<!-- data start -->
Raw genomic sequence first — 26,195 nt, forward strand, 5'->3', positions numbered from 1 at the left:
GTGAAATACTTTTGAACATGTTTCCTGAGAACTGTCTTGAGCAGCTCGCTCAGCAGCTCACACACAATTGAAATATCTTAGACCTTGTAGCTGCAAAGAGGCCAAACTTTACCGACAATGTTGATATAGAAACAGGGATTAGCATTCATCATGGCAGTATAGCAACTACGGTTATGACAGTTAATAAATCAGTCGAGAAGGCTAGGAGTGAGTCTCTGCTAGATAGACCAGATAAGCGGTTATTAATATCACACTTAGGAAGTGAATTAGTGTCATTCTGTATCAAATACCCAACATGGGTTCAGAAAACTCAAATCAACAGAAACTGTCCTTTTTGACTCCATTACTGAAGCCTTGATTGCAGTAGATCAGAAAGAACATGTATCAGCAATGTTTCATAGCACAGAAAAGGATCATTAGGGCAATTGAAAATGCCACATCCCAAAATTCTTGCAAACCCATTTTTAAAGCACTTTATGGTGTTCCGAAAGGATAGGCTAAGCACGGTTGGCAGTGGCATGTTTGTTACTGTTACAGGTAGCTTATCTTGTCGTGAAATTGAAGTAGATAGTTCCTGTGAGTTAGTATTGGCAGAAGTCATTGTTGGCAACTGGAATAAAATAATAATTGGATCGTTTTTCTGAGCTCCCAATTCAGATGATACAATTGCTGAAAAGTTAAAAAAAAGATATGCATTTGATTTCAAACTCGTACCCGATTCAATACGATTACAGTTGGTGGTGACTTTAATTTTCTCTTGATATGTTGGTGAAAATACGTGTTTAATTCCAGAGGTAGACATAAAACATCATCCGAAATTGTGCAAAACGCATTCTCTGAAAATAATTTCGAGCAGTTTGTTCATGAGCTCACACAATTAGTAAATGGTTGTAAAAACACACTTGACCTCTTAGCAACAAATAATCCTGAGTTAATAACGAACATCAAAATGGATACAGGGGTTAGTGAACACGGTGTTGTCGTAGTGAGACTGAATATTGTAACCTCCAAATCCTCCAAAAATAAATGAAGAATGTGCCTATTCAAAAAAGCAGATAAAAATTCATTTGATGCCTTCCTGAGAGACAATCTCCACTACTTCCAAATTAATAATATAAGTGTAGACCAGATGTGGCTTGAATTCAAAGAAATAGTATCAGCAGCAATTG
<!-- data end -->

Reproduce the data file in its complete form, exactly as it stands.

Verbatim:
Raw genomic sequence first — 26,195 nt, forward strand, 5'->3', positions numbered from 1 at the left:
GTGAAATACTTTTGAACATGTTTCCTGAGAACTGTCTTGAGCAGCTCGCTCAGCAGCTCACACACAATTGAAATATCTTAGACCTTGTAGCTGCAAAGAGGCCAAACTTTACCGACAATGTTGATATAGAAACAGGGATTAGCATTCATCATGGCAGTATAGCAACTACGGTTATGACAGTTAATAAATCAGTCGAGAAGGCTAGGAGTGAGTCTCTGCTAGATAGACCAGATAAGCGGTTATTAATATCACACTTAGGAAGTGAATTAGTGTCATTCTGTATCAAATACCCAACATGGGTTCAGAAAACTCAAATCAACAGAAACTGTCCTTTTTGACTCCATTACTGAAGCCTTGATTGCAGTAGATCAGAAAGAACATGTATCAGCAATGTTTCATAGCACAGAAAAGGATCATTAGGGCAATTGAAAATGCCACATCCCAAAATTCTTGCAAACCCATTTTTAAAGCACTTTATGGTGTTCCGAAAGGATAGGCTAAGCACGGTTGGCAGTGGCATGTTTGTTACTGTTACAGGTAGCTTATCTTGTCGTGAAATTGAAGTAGATAGTTCCTGTGAGTTAGTATTGGCAGAAGTCATTGTTGGCAACTGGAATAAAATAATAATTGGATCGTTTTTCTGAGCTCCCAATTCAGATGATACAATTGCTGAAAAGTTAAAAAAAAGATATGCATTTGATTTCAAACTCGTACCCGATTCAATACGATTACAGTTGGTGGTGACTTTAATTTTCTCTTGATATGTTGGTGAAAATACGTGTTTAATTCCAGAGGTAGACATAAAACATCATCCGAAATTGTGCAAAACGCATTCTCTGAAAATAATTTCGAGCAGTTTGTTCATGAGCTCACACAATTAGTAAATGGTTGTAAAAACACACTTGACCTCTTAGCAACAAATAATCCTGAGTTAATAACGAACATCAAAATGGATACAGGGGTTAGTGAACACGGTGTTGTCGTAGTGAGACTGAATATTGTAACCTCCAAATCCTCCAAAAATAAATGAAGAATGTGCCTATTCAAAAAAGCAGATAAAAATTCATTTGATGCCTTCCTGAGAGACAATCTCCACTACTTCCAAATTAATAATATAAGTGTAGACCAGATGTGGCTTGAATTCAAAGAAATAGTATCAGCAGCAATTG